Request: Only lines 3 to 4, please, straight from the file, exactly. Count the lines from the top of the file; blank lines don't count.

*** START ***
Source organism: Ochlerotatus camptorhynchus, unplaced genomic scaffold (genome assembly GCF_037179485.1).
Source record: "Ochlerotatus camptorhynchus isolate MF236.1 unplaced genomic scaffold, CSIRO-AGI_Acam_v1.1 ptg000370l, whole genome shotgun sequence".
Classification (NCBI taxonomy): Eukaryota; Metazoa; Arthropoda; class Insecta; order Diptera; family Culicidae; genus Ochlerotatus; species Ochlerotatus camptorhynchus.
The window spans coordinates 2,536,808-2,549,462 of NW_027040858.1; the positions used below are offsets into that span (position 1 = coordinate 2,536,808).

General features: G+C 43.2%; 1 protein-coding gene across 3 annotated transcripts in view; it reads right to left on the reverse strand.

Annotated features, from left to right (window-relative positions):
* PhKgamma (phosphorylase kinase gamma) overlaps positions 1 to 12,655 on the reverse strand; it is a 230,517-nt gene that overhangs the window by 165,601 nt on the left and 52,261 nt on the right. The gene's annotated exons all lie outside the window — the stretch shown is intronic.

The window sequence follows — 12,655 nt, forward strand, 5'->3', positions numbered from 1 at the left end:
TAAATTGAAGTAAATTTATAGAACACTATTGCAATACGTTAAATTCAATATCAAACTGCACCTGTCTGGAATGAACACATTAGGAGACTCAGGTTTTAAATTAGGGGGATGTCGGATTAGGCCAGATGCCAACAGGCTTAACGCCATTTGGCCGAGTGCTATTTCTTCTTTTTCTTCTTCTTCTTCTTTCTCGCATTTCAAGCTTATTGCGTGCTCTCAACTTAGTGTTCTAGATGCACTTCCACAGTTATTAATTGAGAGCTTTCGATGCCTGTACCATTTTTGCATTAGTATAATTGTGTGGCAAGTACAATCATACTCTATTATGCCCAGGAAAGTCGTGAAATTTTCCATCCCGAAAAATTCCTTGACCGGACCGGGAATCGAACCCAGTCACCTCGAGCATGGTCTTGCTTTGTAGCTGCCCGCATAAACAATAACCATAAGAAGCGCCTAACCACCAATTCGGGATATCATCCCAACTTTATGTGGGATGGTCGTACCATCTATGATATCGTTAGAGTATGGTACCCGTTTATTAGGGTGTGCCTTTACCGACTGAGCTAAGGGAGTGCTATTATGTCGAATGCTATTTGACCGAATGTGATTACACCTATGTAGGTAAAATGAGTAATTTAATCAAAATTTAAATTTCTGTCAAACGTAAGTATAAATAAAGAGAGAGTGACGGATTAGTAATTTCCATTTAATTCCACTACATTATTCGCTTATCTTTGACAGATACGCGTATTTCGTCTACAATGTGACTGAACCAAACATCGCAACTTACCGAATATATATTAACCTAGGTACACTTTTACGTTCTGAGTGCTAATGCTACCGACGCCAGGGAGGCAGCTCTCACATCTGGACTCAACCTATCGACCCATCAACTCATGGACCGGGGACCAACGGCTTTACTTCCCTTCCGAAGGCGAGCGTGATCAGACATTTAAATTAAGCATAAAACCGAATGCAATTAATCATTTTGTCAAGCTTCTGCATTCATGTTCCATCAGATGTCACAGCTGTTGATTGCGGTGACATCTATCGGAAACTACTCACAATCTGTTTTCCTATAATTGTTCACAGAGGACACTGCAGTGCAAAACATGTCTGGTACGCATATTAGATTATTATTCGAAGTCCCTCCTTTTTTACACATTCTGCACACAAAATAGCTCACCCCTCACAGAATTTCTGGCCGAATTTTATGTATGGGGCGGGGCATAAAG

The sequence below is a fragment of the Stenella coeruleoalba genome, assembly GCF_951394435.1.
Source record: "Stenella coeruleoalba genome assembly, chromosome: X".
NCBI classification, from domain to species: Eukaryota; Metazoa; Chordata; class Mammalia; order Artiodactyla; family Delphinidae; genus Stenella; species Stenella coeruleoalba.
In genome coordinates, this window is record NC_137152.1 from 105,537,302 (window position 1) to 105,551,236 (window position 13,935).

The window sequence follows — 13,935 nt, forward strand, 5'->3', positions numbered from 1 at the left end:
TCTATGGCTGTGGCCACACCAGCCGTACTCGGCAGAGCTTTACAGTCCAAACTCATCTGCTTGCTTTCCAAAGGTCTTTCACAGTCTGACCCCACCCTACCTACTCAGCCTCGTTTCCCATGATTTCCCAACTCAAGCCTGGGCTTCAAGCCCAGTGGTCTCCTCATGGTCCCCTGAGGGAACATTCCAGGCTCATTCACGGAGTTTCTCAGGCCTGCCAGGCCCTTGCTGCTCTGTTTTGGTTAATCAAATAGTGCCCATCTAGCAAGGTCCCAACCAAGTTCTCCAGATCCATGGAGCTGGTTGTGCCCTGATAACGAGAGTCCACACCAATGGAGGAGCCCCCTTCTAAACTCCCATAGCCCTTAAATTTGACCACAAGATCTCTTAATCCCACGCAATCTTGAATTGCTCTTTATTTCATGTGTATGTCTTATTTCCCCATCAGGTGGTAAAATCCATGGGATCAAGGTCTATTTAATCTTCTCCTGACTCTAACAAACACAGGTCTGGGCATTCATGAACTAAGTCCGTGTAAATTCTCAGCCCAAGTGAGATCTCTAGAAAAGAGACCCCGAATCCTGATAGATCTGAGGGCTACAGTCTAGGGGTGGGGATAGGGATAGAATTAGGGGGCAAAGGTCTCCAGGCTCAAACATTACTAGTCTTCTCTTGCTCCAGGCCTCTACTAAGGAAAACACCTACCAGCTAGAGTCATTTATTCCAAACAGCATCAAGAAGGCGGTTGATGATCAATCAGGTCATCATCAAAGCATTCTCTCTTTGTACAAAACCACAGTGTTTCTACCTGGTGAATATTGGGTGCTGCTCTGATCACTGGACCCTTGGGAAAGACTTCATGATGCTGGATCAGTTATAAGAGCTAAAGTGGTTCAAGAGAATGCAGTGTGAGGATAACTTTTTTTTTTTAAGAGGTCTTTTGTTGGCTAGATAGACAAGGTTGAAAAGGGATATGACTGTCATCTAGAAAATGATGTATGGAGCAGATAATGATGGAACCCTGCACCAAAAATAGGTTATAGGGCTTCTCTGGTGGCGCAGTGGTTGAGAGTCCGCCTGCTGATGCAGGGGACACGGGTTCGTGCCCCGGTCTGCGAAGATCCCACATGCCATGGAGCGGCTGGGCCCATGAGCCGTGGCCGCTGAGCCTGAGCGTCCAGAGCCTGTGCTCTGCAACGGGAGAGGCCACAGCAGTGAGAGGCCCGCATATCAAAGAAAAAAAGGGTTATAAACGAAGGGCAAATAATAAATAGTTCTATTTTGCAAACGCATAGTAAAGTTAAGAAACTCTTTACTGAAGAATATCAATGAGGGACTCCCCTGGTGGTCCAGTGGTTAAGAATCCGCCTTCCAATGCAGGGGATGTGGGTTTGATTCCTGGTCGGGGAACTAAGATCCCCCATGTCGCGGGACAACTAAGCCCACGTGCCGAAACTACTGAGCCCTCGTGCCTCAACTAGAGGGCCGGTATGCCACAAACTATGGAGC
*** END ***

Classification (NCBI taxonomy): Eukaryota; Metazoa; Arthropoda; class Insecta; order Diptera; family Culicidae; genus Ochlerotatus; species Ochlerotatus camptorhynchus.
The window spans coordinates 2,536,808-2,549,462 of NW_027040858.1; the positions used below are offsets into that span (position 1 = coordinate 2,536,808).